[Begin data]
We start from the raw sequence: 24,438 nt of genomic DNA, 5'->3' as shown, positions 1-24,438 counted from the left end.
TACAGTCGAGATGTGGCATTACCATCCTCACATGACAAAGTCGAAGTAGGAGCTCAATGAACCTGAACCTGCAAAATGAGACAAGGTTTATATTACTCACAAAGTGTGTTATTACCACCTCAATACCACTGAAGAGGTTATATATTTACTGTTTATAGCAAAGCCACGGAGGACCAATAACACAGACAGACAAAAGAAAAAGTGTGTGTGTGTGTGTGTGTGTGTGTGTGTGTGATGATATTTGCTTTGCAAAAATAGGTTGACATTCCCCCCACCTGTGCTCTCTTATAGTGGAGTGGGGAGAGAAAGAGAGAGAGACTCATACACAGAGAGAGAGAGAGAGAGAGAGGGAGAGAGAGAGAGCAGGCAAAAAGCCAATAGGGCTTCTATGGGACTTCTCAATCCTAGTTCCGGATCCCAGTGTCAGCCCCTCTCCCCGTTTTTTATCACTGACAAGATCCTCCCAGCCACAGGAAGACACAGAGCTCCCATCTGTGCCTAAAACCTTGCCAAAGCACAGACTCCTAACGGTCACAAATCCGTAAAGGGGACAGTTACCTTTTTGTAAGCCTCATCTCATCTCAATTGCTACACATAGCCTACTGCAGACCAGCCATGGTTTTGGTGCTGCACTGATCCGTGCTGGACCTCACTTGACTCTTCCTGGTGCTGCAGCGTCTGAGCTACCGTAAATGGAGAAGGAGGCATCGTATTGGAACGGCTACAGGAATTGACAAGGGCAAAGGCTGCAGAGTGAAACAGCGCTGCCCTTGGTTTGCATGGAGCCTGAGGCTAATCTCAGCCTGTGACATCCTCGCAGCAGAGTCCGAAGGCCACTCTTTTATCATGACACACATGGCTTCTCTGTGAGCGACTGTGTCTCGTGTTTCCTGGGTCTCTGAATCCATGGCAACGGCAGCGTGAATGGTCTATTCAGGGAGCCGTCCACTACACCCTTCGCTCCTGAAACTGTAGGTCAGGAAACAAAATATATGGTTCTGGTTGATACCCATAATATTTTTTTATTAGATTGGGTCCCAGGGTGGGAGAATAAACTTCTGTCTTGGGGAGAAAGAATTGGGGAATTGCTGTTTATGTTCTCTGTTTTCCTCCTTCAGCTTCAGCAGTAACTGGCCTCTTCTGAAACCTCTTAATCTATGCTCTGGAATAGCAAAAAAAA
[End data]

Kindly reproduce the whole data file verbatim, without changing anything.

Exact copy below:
We start from the raw sequence: 24,438 nt of genomic DNA, 5'->3' as shown, positions 1-24,438 counted from the left end.
TACAGTCGAGATGTGGCATTACCATCCTCACATGACAAAGTCGAAGTAGGAGCTCAATGAACCTGAACCTGCAAAATGAGACAAGGTTTATATTACTCACAAAGTGTGTTATTACCACCTCAATACCACTGAAGAGGTTATATATTTACTGTTTATAGCAAAGCCACGGAGGACCAATAACACAGACAGACAAAAGAAAAAGTGTGTGTGTGTGTGTGTGTGTGTGTGTGTGTGATGATATTTGCTTTGCAAAAATAGGTTGACATTCCCCCCACCTGTGCTCTCTTATAGTGGAGTGGGGAGAGAAAGAGAGAGAGACTCATACACAGAGAGAGAGAGAGAGAGAGAGGGAGAGAGAGAGAGCAGGCAAAAAGCCAATAGGGCTTCTATGGGACTTCTCAATCCTAGTTCCGGATCCCAGTGTCAGCCCCTCTCCCCGTTTTTTATCACTGACAAGATCCTCCCAGCCACAGGAAGACACAGAGCTCCCATCTGTGCCTAAAACCTTGCCAAAGCACAGACTCCTAACGGTCACAAATCCGTAAAGGGGACAGTTACCTTTTTGTAAGCCTCATCTCATCTCAATTGCTACACATAGCCTACTGCAGACCAGCCATGGTTTTGGTGCTGCACTGATCCGTGCTGGACCTCACTTGACTCTTCCTGGTGCTGCAGCGTCTGAGCTACCGTAAATGGAGAAGGAGGCATCGTATTGGAACGGCTACAGGAATTGACAAGGGCAAAGGCTGCAGAGTGAAACAGCGCTGCCCTTGGTTTGCATGGAGCCTGAGGCTAATCTCAGCCTGTGACATCCTCGCAGCAGAGTCCGAAGGCCACTCTTTTATCATGACACACATGGCTTCTCTGTGAGCGACTGTGTCTCGTGTTTCCTGGGTCTCTGAATCCATGGCAACGGCAGCGTGAATGGTCTATTCAGGGAGCCGTCCACTACACCCTTCGCTCCTGAAACTGTAGGTCAGGAAACAAAATATATGGTTCTGGTTGATACCCATAATATTTTTTTATTAGATTGGGTCCCAGGGTGGGAGAATAAACTTCTGTCTTGGGGAGAAAGAATTGGGGAATTGCTGTTTATGTTCTCTGTTTTCCTCCTTCAGCTTCAGCAGTAACTGGCCTCTTCTGAAACCTCTTAATCTATGCTCTGGAATAGCAAAAAAAA